Gold medals were scattered around the Chelsea Flower Show this year like petals falling from the apple blossom. In 2009, for instance, only three of the 13 show gardens got the top award. This year, 10 out of 15 did. And you can't suppose that this largesse was the result of a particularly good lunch on the judges' part. The panel meets at the cheerless hour of 8.30am on Monday, the day before the show officially opens.
In the Great Pavilion, where, for me, the heart of the show still lies, almost half of the plant nurseries also got gold medals. With grim skies, no sun, late frosts, this has been an appalling season for nurserymen. And yet, there were the exquisite delphiniums, the glowing peonies, the clematis clambering through trellis as though spring had provided every gift a grower could need.
The Blackmore & Langdon nursery, which exhibited at the first Chelsea show in 1913, this year won the President's award for their display of delphiniums. Their stand is a shrine, as far as I'm concerned. I approach it like an acolyte, with awe. For me, delphiniums exist in some parallel universe way beyond my capabilities. I adore them, but from afar. In the Great Pavilion they stood in unweathered perfection, neatly staked, in blues as various as a summer sky.
The nursery was set up in 1901 and John Langdon, grandson of one of the founders, remembers packing the precious spires to go to London by train in an old van with metal wheels. The coalman lent his horse to pull the van to the railway station at Bath. Another horse waited at Paddington to pull the van to Chelsea. Transport at least is less cumbersome now, but preparing the plants is still as time-consuming. Cotton wool round the buds, tissue paper round the stems. And twice as many plants to be prepared as will actually be needed. Just in case.
Of course, we, the public, see only the perfection of the finished thing. But on Avon Bulbs stand, the Sunday before the show, Alan Street was in despair about a particularly elegant iris he had hoped would be the star of his display. He had three pots of it, tall, narrow stems, grassy foliage, blue, delicately-veined flowers of exquisite poise and beauty. But not enough of them. Show rules dictate that in any clump at least half the flowers have to be in full bloom. And no amount of cossetting had persuaded the iris that it wanted to push on into an unseasonably chilly world. Avon Bulbs got a gold medal. Of course they did. But when I went to congratulate him, Alan was still mourning that iris.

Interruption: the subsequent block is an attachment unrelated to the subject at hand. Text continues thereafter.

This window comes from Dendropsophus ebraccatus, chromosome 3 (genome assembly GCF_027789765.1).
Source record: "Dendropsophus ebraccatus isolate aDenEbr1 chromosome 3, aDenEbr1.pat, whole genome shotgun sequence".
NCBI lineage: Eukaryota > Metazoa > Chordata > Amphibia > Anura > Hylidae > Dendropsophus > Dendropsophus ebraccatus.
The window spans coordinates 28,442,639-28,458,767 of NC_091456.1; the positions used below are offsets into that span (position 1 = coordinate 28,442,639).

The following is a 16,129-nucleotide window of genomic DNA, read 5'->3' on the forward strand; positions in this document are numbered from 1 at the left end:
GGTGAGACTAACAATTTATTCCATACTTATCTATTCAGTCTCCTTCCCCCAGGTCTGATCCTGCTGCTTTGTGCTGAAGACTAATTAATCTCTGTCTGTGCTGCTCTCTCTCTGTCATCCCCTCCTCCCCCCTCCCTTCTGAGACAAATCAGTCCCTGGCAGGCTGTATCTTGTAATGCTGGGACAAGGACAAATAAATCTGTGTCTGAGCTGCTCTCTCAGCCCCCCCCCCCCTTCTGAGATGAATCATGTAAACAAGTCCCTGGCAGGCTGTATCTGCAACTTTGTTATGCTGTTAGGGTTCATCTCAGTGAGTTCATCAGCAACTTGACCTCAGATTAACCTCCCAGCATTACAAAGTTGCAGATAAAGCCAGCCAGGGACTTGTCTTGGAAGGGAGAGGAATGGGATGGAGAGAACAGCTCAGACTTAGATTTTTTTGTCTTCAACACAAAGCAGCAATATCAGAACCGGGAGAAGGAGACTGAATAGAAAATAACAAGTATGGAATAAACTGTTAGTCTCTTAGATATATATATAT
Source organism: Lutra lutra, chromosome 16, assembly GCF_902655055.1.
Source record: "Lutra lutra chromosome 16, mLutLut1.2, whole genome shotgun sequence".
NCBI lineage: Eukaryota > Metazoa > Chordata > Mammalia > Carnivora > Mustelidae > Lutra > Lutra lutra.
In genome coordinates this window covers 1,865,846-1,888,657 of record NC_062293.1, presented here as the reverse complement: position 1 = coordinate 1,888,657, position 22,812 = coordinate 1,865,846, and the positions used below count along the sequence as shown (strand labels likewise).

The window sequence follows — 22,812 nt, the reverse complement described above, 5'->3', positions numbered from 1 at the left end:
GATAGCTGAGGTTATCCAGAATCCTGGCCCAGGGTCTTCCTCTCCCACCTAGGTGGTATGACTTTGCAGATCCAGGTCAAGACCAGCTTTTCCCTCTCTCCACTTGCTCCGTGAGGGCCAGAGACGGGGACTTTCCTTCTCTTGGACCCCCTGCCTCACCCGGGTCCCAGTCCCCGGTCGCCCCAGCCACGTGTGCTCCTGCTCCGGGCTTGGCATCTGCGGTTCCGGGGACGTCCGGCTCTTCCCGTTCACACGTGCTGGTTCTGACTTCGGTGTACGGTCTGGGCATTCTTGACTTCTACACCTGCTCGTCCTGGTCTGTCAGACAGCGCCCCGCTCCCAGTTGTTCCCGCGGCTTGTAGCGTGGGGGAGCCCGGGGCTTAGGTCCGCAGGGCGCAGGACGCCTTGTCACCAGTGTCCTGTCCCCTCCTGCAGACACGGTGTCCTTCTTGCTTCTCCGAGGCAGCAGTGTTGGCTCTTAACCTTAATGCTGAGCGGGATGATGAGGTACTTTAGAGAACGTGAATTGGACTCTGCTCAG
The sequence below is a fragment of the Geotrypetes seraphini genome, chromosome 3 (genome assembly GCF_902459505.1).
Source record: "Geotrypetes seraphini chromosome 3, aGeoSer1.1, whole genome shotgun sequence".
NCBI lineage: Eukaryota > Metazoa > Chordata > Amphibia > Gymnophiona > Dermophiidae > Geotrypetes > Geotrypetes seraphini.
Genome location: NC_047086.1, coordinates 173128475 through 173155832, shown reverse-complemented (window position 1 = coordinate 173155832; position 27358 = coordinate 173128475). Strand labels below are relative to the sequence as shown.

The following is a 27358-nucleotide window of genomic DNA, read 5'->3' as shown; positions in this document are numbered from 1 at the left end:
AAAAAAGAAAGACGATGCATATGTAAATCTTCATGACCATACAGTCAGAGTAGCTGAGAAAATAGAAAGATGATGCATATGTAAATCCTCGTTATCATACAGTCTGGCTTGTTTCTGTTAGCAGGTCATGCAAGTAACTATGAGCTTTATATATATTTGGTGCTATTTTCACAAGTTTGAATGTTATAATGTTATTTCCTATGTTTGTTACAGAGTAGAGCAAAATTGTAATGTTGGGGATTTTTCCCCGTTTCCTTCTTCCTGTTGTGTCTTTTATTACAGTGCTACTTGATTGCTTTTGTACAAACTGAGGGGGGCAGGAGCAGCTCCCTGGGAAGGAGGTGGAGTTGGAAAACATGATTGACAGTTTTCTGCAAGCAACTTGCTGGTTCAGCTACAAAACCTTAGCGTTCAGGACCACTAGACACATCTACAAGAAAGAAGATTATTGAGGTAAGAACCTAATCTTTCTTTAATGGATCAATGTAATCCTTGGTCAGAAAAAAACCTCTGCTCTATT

The special Diamond Jubilee award in the Great Pavilion went to the Dutch firm, Warmenhoven, showing alliums and amaryllis. If you are thinking of planting alliums in your own garden, there is no better way to choose than seeing loads of them all together in the same place. Pictures on a website or in a catalogue don't tell you enough about the relative size of different varieties. And the differences in colour are subtle – far too subtle for digital imaging.
'Pinball Wizard' has monster heads, as much as 20cm/8in across on stems 60cm/2ft tall. But in a garden, it's often useful to have a taller allium, with a smaller head, which does not draw so much attention to itself. That's why I like 'Purple Sensation'.
Gold medals were glinting out of half the eight plots showing in the Artisan Garden category. Lined up along a leafy walk in Ranelagh Gardens, these small plots (on average 7m x 5m) benefit from their setting. It's green, it's relatively quiet. They feel real in a way that the show gardens on Main Avenue sometimes don't. The Ishihara Kazuyuki Design Laboratory took the prize for the best of this bunch and indeed, it was a beautifully put together plot: little hummocks of moss, rounded pebbles carefully kept wetted to show up the colours, an elegant enkianthus hanging in front of a traditional Japanese tatami room.
But my favourite here was a little garden, packed with marigolds, promoting the work of WaterAid. It recreated a scene we see all over Sikkim when we are travelling there: the thatched platform of a hut, with children's T-shirts hung out to dry under the eaves, a water tap decorated like a shrine with flowers and leaves, recycled tins planted with veg, recycled timber holding up beds of herbs and flowers, a mud-walled reservoir, capturing water from the bamboo gutters of the hut. Though carrying a serious message, this was a plot full of joy and delight. So thank you to the Herbert Smith Freehills foundation who fund WaterAid and to Patricia Thirion and Janet Honour who designed the garden. A triumph.
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